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Apple Music hits a high note after Shazam buyout gets EU nod

Apple (AAPL) this week received the green signal from European regulators to go ahead with its planned acquisition of Shazam, the UK-based mobile app that recognizes music and TV programs, with the European Commission approving the deal after what was an extensive review. The financial terms of the deal, however, are not yet known.

The focus of the investigation was antitrust compliance, which according to the agency is a cause for concern in the rapidly changing digital world where vast volumes of commercially sensitive data are processed every day.

The focus of the extensive investigation by the European Commision was was antitrust compliance

“After thoroughly analyzing Shazam’s user and music data, we found that their acquisition by Apple would not reduce competition in the digital music streaming market,” stated a communiqué from the Commission. It said the combination would not result in Apple gaining any undue advantage over its peers as Shazam’s importance as an entry point to other music streaming services is limited.

While the app is already familiar to users the tech giant’s digital assistant Siri, the proposed acquisition will allow the company to use the software in its full potential to better serve the Apple Music customers, while also trying to keep pace with closest rival and industry leader Spotify (SPOT). Earlier, the deal had met with opposition from the streaming industry which claimed it would be a threat to healthy competition.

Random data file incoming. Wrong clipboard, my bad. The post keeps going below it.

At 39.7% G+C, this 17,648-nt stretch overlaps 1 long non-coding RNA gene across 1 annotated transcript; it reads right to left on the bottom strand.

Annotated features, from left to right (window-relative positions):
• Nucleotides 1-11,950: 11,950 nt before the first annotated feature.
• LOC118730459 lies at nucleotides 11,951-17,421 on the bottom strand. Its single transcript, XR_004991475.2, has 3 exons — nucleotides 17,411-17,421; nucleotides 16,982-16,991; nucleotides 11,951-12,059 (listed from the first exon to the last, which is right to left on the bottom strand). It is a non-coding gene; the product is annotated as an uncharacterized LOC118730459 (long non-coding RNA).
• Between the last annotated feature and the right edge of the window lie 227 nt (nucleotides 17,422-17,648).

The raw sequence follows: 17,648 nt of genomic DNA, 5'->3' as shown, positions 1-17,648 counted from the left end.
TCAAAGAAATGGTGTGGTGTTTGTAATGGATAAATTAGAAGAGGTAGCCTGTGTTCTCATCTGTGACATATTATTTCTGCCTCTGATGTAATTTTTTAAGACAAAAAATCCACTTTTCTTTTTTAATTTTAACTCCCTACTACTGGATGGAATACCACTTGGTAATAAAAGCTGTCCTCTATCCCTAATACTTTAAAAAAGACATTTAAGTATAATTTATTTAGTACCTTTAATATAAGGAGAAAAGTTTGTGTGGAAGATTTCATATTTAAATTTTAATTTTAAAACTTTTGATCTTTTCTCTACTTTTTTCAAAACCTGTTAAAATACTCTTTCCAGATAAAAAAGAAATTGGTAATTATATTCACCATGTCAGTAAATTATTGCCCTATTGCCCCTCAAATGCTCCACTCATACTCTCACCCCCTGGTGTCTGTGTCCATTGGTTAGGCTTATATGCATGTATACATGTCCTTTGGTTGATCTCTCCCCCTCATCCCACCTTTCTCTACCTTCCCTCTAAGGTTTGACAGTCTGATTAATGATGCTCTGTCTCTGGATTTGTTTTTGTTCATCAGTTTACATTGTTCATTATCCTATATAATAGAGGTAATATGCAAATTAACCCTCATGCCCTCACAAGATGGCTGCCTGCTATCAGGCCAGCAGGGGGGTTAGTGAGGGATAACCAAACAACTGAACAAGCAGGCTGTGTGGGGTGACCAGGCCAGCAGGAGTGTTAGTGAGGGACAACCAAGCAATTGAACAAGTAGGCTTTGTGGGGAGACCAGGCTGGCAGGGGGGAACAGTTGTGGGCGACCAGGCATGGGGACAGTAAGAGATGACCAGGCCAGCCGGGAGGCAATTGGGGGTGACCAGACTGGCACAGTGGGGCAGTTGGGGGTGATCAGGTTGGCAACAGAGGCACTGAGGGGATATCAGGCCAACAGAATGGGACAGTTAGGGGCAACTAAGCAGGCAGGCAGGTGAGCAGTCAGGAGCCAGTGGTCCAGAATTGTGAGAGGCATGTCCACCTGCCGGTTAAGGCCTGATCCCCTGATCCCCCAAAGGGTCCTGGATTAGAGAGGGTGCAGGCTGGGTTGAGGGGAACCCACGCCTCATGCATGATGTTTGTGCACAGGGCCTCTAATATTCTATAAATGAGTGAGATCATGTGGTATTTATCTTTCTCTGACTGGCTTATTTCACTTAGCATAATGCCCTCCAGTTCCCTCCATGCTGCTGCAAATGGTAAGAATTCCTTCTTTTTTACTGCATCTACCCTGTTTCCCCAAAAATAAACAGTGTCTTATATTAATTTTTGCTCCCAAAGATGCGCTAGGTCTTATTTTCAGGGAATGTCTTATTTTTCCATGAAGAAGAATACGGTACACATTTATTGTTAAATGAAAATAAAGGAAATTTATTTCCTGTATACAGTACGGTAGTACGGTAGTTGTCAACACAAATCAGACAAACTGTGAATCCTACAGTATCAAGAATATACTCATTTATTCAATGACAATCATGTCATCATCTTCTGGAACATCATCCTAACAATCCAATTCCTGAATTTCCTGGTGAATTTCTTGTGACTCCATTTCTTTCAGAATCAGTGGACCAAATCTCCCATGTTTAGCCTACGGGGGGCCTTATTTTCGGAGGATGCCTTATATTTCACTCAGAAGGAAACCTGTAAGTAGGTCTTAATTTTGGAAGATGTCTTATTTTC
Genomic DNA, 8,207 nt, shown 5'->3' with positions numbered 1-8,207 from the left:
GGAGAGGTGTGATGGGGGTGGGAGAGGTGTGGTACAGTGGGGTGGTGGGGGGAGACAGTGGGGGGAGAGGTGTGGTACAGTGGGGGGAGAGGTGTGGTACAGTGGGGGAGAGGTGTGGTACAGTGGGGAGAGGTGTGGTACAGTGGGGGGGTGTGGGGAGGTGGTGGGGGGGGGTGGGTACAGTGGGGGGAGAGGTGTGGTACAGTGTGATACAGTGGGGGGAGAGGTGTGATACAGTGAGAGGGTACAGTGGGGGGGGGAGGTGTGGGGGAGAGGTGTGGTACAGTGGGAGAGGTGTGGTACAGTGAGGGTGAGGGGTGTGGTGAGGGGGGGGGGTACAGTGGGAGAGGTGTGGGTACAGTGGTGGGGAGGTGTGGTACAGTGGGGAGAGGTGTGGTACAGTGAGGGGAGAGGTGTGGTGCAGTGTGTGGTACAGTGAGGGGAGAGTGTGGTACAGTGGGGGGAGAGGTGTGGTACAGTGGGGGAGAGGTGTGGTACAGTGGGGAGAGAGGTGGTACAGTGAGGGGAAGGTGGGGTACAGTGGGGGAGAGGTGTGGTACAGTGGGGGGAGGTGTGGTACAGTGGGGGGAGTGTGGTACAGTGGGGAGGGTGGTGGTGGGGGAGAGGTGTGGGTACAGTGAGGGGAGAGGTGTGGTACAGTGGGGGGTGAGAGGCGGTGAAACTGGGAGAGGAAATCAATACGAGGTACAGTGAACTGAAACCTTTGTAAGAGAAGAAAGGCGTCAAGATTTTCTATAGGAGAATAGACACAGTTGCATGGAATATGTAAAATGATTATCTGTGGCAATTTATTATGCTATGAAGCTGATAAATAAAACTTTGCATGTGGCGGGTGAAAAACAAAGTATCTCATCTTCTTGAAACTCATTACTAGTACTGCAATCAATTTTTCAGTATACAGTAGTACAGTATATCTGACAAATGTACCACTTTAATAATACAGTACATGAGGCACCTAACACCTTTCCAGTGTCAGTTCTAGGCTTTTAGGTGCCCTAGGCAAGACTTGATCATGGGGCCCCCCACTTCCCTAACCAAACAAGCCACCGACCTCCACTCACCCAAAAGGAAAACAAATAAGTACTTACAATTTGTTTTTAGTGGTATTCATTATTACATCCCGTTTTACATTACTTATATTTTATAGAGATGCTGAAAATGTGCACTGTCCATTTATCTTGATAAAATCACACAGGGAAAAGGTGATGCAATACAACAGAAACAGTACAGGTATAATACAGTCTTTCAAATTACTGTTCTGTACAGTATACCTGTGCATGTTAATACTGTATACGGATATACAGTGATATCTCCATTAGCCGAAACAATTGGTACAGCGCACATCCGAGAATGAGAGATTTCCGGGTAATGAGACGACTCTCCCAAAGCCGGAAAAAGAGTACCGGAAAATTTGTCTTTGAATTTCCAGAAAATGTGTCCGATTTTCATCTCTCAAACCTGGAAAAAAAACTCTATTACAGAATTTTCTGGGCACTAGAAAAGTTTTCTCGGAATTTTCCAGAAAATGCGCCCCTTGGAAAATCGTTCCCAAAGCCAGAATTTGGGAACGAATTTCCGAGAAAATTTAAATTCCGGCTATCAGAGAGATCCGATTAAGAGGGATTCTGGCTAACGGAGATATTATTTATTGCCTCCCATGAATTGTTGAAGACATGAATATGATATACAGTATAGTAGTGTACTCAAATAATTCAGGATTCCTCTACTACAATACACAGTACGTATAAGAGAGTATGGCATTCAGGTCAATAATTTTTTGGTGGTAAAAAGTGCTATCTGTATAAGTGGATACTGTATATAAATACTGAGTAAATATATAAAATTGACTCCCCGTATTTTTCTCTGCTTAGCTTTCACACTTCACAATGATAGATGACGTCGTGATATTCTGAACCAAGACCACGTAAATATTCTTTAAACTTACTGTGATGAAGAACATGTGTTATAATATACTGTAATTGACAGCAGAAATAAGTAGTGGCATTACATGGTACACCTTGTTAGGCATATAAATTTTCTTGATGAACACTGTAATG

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Apple’s tryst with smart home devices has been paying off well, and the company is currently ramping up its prowess in that area. Established in 2002, Shazam features a unique software that identifies music by just being near the source, with all the relevant information including the name of the album, artist and the creator.

A separate report revealed that Apple is adopting measures to launch a dedicated app for law enforcement agencies in America to seek information about users officially during investigations. According to a letter sent by the company to the Senate, the move is part of its initiatives to make it easier for the police to crack criminal cases.

Apple shares, which reached a fresh peak earlier this year, slid more than 2% this week and ended the last trading session down 2%. The stock gained about 30% since the beginning of the year and 41% over the past twelve months.

Now, Amazon joins Apple in the $1-trillion club

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